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Inspection Summary


Overall summary & rating

Good

Updated 21 June 2018

Our rating of services stayed the same. We rated them as good.

We did not aggregate the diagnostic services at this inspection as it was an additional service which was inspected with outpatients before.

A summary of services at this hospital appears in the overall summary above.

Inspection areas

Safe

Requires improvement

Updated 21 June 2018

Effective

Good

Updated 21 June 2018

Caring

Outstanding

Updated 21 June 2018

Responsive

Good

Updated 21 June 2018

Well-led

Good

Updated 21 June 2018

Checks on specific services

Critical care

Good

Updated 21 June 2018

Our rating of this service stayed the same. We rated it as good.

For a summary of this service see overall trust summary section.

Medical care (including older people’s care)

Good

Updated 5 October 2017

  • There was a positive culture of incident reporting at ward level and there was evidence of learning and changes in practice following incidents. Staff felt supported by their immediate team colleagues and by senior managers.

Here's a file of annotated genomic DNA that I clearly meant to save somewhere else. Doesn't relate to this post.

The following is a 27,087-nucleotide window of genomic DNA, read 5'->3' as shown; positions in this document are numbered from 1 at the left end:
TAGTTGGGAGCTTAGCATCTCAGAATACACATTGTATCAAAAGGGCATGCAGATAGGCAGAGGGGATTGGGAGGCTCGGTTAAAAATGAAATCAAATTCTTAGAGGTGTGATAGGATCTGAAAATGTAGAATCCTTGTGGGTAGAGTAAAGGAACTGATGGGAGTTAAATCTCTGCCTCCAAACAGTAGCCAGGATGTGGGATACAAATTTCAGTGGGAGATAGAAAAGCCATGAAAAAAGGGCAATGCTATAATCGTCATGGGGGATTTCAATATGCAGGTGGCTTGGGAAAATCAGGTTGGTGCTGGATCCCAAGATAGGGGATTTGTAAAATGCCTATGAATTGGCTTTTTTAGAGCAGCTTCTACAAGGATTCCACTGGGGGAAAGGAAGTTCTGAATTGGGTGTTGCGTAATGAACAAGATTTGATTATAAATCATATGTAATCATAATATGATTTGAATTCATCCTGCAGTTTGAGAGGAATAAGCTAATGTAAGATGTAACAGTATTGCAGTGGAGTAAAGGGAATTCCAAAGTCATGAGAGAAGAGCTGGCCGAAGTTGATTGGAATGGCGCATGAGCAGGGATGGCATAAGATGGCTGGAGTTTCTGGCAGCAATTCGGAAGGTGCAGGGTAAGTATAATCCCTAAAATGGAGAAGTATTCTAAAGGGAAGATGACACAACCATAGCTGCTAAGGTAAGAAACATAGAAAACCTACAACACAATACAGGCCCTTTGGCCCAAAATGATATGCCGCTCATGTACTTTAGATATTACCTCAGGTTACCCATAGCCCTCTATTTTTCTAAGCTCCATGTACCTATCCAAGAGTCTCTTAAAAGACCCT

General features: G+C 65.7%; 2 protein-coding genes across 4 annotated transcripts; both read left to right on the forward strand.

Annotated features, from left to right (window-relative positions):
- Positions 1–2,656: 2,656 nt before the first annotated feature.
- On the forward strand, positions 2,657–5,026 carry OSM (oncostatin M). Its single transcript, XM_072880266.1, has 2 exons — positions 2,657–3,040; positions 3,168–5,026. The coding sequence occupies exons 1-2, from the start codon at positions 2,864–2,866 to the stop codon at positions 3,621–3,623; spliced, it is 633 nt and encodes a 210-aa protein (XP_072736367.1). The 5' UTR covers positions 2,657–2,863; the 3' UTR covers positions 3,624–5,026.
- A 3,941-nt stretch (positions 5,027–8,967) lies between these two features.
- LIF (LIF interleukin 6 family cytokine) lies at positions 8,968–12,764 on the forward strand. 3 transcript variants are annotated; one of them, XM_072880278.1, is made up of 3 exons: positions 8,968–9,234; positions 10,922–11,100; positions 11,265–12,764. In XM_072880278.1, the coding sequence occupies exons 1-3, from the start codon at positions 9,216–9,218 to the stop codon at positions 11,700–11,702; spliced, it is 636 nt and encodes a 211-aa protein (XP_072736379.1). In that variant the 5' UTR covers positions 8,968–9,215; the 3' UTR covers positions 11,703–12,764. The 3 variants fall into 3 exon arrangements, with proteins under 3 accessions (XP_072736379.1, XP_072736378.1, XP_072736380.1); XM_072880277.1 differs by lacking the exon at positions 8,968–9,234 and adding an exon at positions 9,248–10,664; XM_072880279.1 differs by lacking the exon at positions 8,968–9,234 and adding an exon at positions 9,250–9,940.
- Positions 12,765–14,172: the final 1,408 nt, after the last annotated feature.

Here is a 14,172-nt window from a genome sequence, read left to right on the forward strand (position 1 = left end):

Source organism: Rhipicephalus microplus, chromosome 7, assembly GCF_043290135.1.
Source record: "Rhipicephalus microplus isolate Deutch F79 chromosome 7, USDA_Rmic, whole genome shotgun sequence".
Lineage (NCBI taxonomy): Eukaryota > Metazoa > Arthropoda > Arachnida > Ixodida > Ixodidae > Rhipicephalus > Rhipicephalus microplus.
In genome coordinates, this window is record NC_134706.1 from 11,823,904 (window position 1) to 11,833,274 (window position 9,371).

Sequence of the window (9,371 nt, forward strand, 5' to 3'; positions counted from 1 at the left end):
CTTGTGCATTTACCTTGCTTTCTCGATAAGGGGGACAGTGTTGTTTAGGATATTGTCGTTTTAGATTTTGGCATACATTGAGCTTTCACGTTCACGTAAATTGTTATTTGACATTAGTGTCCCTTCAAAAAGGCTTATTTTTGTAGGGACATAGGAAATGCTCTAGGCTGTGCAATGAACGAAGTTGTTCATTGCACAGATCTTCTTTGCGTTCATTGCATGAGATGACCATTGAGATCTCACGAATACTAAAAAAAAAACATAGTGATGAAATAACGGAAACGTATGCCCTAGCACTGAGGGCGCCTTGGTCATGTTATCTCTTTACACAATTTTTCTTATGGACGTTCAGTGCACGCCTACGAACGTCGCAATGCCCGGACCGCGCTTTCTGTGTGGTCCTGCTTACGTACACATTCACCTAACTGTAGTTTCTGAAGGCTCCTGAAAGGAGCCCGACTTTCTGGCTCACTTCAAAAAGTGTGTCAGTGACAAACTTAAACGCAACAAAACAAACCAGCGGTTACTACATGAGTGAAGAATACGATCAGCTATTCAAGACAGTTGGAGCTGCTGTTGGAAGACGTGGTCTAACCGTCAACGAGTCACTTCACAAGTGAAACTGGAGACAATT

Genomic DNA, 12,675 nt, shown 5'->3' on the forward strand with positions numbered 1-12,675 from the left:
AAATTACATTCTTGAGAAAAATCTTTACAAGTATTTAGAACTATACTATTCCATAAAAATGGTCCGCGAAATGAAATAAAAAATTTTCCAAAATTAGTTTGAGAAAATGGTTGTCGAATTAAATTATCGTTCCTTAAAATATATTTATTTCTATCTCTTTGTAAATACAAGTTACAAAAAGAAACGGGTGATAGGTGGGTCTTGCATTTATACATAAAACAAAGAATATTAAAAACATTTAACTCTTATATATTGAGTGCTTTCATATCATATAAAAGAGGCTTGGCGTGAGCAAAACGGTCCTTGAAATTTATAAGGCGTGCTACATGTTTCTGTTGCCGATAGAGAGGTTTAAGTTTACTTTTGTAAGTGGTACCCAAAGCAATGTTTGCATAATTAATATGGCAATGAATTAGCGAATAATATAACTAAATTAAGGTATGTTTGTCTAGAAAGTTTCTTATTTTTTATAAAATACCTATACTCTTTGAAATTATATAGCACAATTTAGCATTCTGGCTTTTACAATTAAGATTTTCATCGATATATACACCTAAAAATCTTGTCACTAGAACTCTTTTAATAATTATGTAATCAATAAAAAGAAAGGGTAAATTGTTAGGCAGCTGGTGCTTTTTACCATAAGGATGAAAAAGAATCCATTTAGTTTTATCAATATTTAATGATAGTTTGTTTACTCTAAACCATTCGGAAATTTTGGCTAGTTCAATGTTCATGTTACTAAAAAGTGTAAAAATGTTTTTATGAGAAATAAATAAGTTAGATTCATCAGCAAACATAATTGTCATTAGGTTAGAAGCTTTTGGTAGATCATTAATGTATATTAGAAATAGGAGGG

• Staffing levels and skill mix was planned, implemented, and reviewed to keep children and young people safe.

  • Consultants took part in a ‘Consultant of the week’ rota and were present in the hospital during times of peak activity.

  • Age dependent pain assessment tools were in use and analgesia was available to children who required it.

  • The environment was suitable and welcoming to meet the needs of children and young people and their parents and carers. Services were planned and delivered to meet the needs of local area, the North West of England, North Wales and the Isle of Man.

  • We found consent to treatment was clearly recorded in the records we reviewed. We observed staff interacting with patients and their relatives with kindness, dignity and respect. Parents and patients told us they were included in decisions about their care and were kept well informed. The patients and parents we spoke with were extremely positive about the care they received and one parent told us “the staff are like a family, we will miss them when the treatment finishes”.

  • The trust had achieved 100% compliance with all cancer waiting times for the period April 2016 to March 2017 except for one month where they achieved 88%.

  • There was a clear vision which was aligned with the trust vision to provide ‘a healthier future for children and young people’ which was underpinned by a set of values. We observed staff demonstrate the set of values when they were delivering care.

  • There was a process in place to enable the performance, safety, and quality of the service to be reported and reviewed. Risk registers were held at ward and clinical business unit level with a process to escalate risks to keep children and young people free from harm.

Outpatients and diagnostic imaging

Requires improvement

Updated 23 December 2015